Many people have been diagnosed with anxiety and are taking the right steps to keep it under control. Some have this condition but believe that their anxious feelings are just a normal part of life. Others have received a formal diagnosis but pretend that everything is all right. Regardless of which category you fall under, it’s important to be more familiar with anxiety and explore methods to manage this condition, such as signing up for cognitive behavioral therapy and learning safe coping skills.
If you’re ready to know more about anxiety and its management from us here at the Holding Space, this blog is for you.
How to Identify Anxiety
Most human beings can feel anxious at certain points in their life. This feeling can come from many different factors, such as having a serious medical problem, losing a job, going through a divorce, and more. But, feeling anxious and having anxiety are two different things. You’ll know that you have anxiety if you have uncontrollable worries and fears that you just can’t shake off and if you’re too focused on your current problems that you can’t concentrate on other things. You might also feel an impending sense of doom or panic even though there is no immediate danger around you.
Anxiety can also manifest in the following signs and symptoms:
• Increased heart rate and/or palpitations
• Rapid breathing
• Weakness and tiredness
• Sweating and trembling
• Tense muscles
• Difficulty sleeping
• Gastrointestinal problems
• Physical discomfort
It’s important to note that these signs and symptoms don’t just point to anxiety — they can also be caused by many other health conditions. This is why it’s important to consult with a professional, licensed and experienced therapist; with their help, you can confirm if the signs and symptoms that you’re experiencing are related to anxiety or not.
Managing Anxiety with the Right Tools
When it comes to anxiety, different solutions work for different people. Because of this, it’s important to try several anxiety management strategies and find out which one works best for you.
Deep and focused breathing is one of the most effective methods that people use. Anxiety can cause you to breathe too fast and prevent you from getting enough oxygen into your body. You can counter this by slowing down your breathing and taking deeper breaths. This can help you relax and focus your thoughts on the present.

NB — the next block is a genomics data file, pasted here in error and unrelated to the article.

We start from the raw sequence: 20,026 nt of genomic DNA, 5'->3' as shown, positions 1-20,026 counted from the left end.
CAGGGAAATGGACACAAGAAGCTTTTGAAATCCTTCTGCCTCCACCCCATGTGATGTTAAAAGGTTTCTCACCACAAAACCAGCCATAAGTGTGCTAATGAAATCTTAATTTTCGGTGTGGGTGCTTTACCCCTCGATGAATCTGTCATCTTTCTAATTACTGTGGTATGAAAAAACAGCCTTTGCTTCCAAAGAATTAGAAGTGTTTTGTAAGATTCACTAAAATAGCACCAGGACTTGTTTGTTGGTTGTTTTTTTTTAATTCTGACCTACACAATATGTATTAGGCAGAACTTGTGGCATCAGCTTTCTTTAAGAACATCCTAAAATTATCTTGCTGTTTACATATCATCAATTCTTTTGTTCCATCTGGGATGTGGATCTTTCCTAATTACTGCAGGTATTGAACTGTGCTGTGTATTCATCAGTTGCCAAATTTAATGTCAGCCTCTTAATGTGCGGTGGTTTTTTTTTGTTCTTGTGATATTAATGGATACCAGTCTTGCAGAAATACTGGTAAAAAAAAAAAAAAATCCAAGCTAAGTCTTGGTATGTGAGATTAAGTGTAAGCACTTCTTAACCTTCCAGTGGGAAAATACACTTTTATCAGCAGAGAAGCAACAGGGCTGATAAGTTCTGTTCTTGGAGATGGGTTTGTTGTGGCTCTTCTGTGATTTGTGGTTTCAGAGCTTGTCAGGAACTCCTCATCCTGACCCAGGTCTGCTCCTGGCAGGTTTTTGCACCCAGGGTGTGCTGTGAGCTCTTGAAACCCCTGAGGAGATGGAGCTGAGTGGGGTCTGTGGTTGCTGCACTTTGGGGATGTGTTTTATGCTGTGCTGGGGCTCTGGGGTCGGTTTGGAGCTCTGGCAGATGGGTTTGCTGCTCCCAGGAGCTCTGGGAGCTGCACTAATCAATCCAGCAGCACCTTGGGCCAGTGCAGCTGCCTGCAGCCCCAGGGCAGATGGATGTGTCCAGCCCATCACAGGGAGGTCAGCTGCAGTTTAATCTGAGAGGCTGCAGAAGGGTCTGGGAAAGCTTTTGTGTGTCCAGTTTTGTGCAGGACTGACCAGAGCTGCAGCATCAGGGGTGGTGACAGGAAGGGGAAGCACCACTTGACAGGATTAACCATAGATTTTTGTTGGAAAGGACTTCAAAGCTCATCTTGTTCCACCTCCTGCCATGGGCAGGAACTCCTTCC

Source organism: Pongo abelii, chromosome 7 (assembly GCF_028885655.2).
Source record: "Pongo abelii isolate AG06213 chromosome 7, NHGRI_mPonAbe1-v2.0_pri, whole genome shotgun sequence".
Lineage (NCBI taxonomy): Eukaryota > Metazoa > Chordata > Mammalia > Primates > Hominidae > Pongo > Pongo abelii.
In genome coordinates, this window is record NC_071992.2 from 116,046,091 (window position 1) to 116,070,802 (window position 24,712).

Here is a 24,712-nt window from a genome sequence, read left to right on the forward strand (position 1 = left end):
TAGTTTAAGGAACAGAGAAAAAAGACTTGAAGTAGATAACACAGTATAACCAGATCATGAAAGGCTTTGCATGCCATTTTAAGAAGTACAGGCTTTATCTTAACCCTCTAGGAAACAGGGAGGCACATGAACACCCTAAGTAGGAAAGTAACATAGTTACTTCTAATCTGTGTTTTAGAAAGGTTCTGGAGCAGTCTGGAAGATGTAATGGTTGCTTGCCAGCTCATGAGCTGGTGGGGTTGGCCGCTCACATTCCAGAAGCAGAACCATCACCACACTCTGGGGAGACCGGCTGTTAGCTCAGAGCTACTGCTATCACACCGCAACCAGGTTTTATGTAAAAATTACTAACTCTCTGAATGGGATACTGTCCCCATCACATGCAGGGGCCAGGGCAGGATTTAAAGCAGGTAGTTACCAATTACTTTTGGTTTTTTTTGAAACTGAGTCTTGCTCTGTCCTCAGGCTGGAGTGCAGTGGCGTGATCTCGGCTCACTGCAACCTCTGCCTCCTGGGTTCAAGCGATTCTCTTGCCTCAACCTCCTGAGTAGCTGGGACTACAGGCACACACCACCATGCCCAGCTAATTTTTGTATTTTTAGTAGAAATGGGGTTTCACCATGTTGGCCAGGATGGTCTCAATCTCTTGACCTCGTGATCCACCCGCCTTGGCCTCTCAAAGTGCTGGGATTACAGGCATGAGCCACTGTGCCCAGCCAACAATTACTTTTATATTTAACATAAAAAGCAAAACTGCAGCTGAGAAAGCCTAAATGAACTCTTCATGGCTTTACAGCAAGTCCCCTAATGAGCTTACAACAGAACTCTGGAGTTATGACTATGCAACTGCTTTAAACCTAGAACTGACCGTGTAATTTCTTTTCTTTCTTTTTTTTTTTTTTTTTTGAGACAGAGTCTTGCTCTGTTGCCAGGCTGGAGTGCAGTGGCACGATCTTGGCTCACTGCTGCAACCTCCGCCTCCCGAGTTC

It can also be helpful if you take the time to take a closer look at your thought pattern. Oftentimes, anxiety can cause a steady stream of negative thoughts to run through your brain, which can further feed your fears and worries. But, if you question your self-talk, you’ll avoid jumping to the worst-case scenario and realize that not all your anxieties are rooted in truth.
Know Your Triggers
Knowing your triggers is also a good approach. For instance, if you know that caffeine can worsen your anxiety, you can avoid drinking coffee and caffeine-laden drinks. If your trigger is a stressful work environment but you can’t immediately switch to another job, consider learning and using cognitive coping skills to keep your anxiety at bay.
Get in Touch With An Anxiety Therapist in Los Angeles, CA
Identifying and managing anxiety can be difficult, but you can make the process easier by using this blog and taking into consideration the anxiety management strategies mentioned above. Our compassionate therapists are here to help you manage your anxiety whether at our practice or online. Follow the steps below to begin anxiety treatment with The Holding Space:
Other Therapy Services Offered at The Holding Space in Los Angeles, CA
Our licensed and professional anxiety therapists have extensive experience in helping clients with anxiety. We provide cognitive behavioral therapy in Los Angeles, CA, and other forms of therapy to help people effectively manage their anxiety. We also specialize in other therapy services including Depression treatment, Therapy for Addiction, Couples Therapy, Art Therapy, and Brainspotting Therapy. Contact us today to learn more about our Los Angeles-based practice.